Venice has long been an iconic stop on many cruise line’s Mediterranean routes, showing cruisers the magical floating city scattered across ancient islands and lagoons.

However, Venetians love for cruise ships is dwindling, with many calling for a ban on larger vessels docking in the Italian city’s historic centre altogether.

On Wednesday (7th August), just weeks after a collision in June which saw a small tourist boat hit by one of the larger vessels, the Italian government has announced plans to keep ships away from the ancient city’s centre, re-re-routing them to nearby ports instead.

cruise ship ban venice
Activists believe large cruise vessels are damaging the city’s floating foundations

 

Just missing peak cruising season, some cruise lines will be re-routed from as early as next month, docking at Fusina and Lombardia terminals away from the ever-fragile city centre, but still inside the lagoon.

According to the Financial Times, Danilo Toninelli, minister for transport revealed he had been looking for temporary cruise ports to ‘avoid witnessing more invasions of the Giudecca by these floating palaces, with the scandals and risks that they bring”.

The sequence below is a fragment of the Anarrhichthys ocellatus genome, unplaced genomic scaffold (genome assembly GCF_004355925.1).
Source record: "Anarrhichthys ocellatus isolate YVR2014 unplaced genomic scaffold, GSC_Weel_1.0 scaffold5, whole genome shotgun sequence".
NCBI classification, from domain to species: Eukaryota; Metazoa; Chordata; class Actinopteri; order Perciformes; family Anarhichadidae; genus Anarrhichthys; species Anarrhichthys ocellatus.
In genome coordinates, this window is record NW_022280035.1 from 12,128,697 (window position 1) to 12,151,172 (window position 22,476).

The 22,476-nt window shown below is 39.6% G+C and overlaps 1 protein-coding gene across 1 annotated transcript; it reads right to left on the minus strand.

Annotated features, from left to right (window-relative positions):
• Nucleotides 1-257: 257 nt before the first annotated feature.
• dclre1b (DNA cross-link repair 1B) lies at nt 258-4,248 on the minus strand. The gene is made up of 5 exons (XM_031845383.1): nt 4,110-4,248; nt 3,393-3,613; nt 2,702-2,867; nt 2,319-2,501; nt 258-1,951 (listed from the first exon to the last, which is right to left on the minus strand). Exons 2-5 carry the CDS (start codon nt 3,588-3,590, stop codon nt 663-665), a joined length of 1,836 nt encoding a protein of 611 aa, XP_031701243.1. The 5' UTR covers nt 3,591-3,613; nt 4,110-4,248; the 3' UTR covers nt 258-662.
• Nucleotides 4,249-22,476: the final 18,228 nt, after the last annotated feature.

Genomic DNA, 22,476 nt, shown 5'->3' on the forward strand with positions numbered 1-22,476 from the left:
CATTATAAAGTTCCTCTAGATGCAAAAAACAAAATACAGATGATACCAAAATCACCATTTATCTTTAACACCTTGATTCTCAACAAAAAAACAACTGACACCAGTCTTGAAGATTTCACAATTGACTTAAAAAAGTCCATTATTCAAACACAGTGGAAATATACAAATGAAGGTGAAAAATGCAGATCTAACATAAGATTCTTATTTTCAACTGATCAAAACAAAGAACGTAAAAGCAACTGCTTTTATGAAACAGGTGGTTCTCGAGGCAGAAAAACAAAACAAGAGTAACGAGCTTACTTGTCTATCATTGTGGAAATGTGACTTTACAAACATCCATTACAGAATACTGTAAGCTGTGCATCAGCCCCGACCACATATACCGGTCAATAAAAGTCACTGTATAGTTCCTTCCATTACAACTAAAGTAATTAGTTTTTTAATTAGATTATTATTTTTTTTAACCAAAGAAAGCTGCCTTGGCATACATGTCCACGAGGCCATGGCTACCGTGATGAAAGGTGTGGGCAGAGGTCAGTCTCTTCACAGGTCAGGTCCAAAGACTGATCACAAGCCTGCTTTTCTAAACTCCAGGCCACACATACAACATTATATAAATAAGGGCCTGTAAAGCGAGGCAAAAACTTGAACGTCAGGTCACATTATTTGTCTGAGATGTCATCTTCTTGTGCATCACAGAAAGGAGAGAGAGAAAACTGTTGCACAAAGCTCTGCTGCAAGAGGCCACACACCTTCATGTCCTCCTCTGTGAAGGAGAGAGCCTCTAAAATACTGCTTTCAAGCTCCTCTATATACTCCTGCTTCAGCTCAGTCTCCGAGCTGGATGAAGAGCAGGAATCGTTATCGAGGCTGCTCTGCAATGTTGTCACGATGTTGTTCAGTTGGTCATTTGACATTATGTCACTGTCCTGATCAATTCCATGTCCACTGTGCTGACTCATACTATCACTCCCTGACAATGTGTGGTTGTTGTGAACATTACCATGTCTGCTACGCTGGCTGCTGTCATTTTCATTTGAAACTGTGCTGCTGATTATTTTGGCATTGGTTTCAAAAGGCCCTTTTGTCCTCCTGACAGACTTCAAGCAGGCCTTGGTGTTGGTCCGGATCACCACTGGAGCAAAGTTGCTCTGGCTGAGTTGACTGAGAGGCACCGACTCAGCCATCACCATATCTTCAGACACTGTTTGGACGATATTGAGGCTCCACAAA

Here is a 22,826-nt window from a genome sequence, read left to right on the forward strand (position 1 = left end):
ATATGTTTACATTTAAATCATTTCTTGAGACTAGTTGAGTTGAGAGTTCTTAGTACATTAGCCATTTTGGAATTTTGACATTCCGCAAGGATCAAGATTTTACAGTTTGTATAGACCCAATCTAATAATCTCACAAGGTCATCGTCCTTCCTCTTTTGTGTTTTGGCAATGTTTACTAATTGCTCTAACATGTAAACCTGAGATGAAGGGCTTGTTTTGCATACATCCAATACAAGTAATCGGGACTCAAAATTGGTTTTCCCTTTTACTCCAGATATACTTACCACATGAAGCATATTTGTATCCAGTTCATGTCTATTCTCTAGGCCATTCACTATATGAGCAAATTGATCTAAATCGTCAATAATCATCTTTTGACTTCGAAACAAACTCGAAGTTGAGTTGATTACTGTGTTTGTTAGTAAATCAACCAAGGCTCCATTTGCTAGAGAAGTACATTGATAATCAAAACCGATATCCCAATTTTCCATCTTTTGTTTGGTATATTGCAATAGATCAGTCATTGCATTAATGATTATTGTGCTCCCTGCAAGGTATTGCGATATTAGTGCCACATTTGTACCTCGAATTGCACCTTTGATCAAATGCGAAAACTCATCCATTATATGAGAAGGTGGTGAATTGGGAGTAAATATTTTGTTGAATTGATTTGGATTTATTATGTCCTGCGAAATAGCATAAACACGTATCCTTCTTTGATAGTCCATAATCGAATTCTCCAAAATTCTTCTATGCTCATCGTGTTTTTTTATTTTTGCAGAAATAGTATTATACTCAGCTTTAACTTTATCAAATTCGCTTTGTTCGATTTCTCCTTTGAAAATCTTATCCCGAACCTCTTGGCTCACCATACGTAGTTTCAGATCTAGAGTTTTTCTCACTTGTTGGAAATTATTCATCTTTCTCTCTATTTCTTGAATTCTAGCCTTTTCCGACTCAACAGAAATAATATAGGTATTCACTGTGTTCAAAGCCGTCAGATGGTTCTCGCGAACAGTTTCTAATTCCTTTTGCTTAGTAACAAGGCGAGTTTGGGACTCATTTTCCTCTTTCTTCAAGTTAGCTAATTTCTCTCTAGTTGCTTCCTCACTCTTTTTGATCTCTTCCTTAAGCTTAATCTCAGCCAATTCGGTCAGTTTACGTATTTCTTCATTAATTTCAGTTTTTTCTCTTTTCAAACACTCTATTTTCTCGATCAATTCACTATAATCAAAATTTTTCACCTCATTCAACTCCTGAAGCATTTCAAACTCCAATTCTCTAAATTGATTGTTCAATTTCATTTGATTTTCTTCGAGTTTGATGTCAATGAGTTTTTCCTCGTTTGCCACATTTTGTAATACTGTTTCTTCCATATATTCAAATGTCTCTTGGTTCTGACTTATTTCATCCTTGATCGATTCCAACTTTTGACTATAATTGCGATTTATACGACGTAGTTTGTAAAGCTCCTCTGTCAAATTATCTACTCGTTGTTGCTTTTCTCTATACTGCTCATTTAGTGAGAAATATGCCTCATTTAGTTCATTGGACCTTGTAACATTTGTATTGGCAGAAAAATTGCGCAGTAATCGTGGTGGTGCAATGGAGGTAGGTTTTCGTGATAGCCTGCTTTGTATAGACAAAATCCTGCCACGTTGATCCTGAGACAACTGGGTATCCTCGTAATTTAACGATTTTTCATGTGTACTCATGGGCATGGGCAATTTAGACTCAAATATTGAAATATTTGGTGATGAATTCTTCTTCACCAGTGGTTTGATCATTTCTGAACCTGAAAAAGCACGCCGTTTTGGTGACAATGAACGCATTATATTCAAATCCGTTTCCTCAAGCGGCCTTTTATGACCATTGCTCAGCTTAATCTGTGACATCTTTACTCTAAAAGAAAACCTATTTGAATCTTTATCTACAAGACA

By next year, a third of cruise ships will have been re-routed, with Mr Toninelli suggesting that a longer-term terminal be agreed by the Venetian public. Possible ports that under construction include Chioggia, at the mouth of the lagoon and Lido San Nicolo, a ferry terminal on the Adriatic coast.

Venice cruise ship ban - Italy
Cruise ships bring 1.5 million tourists to Venice every year

 

Cruise ships bring more than 1.5 million people to the picturesque city each year. Speaking up against the re-routing the cruise lobby claims that the average cruise passenger spends up to €170, often staying overnight in the city and boosting the economy by €280m a year.

However, Venetian activists argue these figures, believing that cruise passengers actually don’t spend much money at all as they are only in port for a few hours, simply causing congestion.

Discussing the new plans on Twitter, popular cruise blogger Danielle Fear (CruiseMiss) said: “When it comes to the large cruise ships, I think it’s overdue, personally. I’d rather have to take a three-mile trip into the floating city than docking in the heart of it if that means preserving it for longer.”

World of Cruising reader Sean Craven agreed, tweeting: “It’s a shame but totally understandable! We loved the sail away with @NCL_UK @CruiseNorwegian on the star two years ago.”

“Agree that cruise ships should be directed away from central Venice to preserve it. Buses for transfer to city centre is a real bonus,’ added cruise lover, Brenda Bergen from Ireland.”